The inherent duality of human nature is at the heart of Jun Takahashi’s reflections, and in turn he peers into the chasm to find the elements that build his season. But don’t expect the notions that he brings together to be on opposing sides of a coin. Rather, they come together in his mind as water and oil. Fear was most definitely the driving component, as red contact lenses and unnaturally pale faces gave a startling overtone to the proceedings under rococo chandeliers. Warmth was the other, but royalty cropped up too in his explanations.
Scarves weaved in and out of carefully placed slits, creating an almost Saint-Sebastien like depiction of flesh wounds. It felt like an offhand comment on being stuck in the remains of former glory. Even the porcelain outfits, become fluid in fabric to drape on the back as a circle cape, were in the inventory of past glory and opulence that was broken and put together again. Paired with the strangeness of the make-up and delicate filigreed crows, it played well into notions of a vampire’s court – Britain, the Carpathian reaches perhaps? –, savagery and beauty all weaved neatly together with an Undercover logo scarf. It might have been some ancestral monarchy for the most part, but the sunglasses and turban sporting trio in red, white and blue were most definitely queens of style.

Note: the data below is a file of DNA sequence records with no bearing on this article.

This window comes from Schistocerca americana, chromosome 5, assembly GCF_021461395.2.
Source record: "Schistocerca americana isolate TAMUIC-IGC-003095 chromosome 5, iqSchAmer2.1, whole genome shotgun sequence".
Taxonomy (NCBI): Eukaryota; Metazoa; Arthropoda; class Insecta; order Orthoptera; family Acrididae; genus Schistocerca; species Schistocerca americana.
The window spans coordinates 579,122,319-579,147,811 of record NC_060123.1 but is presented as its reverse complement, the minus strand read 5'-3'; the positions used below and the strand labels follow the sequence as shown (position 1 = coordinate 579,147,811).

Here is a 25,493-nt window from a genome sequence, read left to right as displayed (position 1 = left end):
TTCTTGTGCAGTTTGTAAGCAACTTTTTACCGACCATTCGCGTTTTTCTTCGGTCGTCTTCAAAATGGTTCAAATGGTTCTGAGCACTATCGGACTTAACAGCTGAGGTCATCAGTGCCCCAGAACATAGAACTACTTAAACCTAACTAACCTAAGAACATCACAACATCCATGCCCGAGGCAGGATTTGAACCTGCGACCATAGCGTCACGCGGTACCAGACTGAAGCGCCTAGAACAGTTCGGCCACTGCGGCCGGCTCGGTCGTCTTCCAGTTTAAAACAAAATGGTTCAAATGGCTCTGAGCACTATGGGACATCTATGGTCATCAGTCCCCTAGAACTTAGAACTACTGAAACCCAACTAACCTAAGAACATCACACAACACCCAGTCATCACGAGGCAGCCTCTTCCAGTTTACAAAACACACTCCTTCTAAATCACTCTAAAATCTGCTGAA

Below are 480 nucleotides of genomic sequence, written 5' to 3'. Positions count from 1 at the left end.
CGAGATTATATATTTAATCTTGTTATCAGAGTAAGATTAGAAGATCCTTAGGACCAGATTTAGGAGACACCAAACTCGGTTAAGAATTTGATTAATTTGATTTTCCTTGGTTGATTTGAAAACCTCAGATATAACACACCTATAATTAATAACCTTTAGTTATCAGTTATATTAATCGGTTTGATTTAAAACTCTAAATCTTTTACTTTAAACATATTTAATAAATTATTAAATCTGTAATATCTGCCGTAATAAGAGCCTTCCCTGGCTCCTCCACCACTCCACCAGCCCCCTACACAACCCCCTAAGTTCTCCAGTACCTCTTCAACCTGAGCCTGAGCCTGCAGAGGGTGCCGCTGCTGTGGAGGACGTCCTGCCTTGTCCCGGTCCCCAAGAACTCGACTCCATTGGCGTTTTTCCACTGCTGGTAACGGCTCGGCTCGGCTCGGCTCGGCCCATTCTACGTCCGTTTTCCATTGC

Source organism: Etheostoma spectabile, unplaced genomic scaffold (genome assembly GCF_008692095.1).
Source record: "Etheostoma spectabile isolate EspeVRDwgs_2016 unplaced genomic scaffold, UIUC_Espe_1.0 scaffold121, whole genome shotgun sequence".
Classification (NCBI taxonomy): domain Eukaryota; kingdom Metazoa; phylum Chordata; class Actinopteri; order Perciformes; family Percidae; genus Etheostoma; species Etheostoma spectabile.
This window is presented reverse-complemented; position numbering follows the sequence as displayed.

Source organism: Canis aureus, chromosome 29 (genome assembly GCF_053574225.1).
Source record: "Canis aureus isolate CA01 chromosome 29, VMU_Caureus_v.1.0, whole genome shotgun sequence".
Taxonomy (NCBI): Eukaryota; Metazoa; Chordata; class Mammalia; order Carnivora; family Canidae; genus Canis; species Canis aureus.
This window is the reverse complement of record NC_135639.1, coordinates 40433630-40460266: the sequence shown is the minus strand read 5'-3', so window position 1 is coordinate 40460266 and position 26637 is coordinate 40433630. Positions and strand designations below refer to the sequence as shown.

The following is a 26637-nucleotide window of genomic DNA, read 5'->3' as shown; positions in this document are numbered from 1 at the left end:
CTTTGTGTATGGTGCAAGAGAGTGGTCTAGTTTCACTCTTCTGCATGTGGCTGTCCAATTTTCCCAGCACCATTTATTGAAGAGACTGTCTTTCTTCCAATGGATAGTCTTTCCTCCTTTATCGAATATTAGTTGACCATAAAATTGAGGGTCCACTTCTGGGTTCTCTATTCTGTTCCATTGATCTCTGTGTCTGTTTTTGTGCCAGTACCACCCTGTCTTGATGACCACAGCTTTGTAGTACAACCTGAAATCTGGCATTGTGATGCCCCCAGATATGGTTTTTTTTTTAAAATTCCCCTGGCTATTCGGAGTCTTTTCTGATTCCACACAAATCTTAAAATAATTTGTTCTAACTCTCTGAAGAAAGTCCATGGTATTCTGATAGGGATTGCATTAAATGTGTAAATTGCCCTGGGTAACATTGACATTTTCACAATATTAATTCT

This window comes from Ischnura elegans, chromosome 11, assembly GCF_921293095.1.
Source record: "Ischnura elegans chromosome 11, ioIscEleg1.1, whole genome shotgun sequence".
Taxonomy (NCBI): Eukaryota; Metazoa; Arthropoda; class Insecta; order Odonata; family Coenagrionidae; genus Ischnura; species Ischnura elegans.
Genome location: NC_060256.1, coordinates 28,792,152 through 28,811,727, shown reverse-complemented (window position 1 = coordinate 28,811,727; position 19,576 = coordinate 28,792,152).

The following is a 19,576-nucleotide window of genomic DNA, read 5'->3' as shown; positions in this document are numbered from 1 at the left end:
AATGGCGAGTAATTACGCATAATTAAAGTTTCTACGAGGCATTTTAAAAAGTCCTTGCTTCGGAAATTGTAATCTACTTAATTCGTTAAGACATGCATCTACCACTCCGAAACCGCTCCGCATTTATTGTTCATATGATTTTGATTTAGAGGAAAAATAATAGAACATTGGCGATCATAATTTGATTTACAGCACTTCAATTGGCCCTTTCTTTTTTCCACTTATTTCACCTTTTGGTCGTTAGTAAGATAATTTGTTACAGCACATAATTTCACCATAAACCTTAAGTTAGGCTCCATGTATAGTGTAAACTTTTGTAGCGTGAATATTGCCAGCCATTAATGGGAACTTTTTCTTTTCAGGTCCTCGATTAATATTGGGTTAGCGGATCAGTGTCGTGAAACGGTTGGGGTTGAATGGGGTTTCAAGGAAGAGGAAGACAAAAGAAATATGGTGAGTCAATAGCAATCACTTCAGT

True fashion is rumored to have died, but at Undercover, it’s having an awe-inspiring unlife. But to limit Takahashi’s work to the weird and spectacular world of the runway, would be doing him a disservice. After all, underneath the braided crowns and the artificial snow, there were trench coats and lounge pants, motorcycle jackets and tailored separates that could be just zipped up to de-punk them for consumption. Takahashi is himself something of a study in duality: you can take his talent at face value, but that may well bite you in the neck.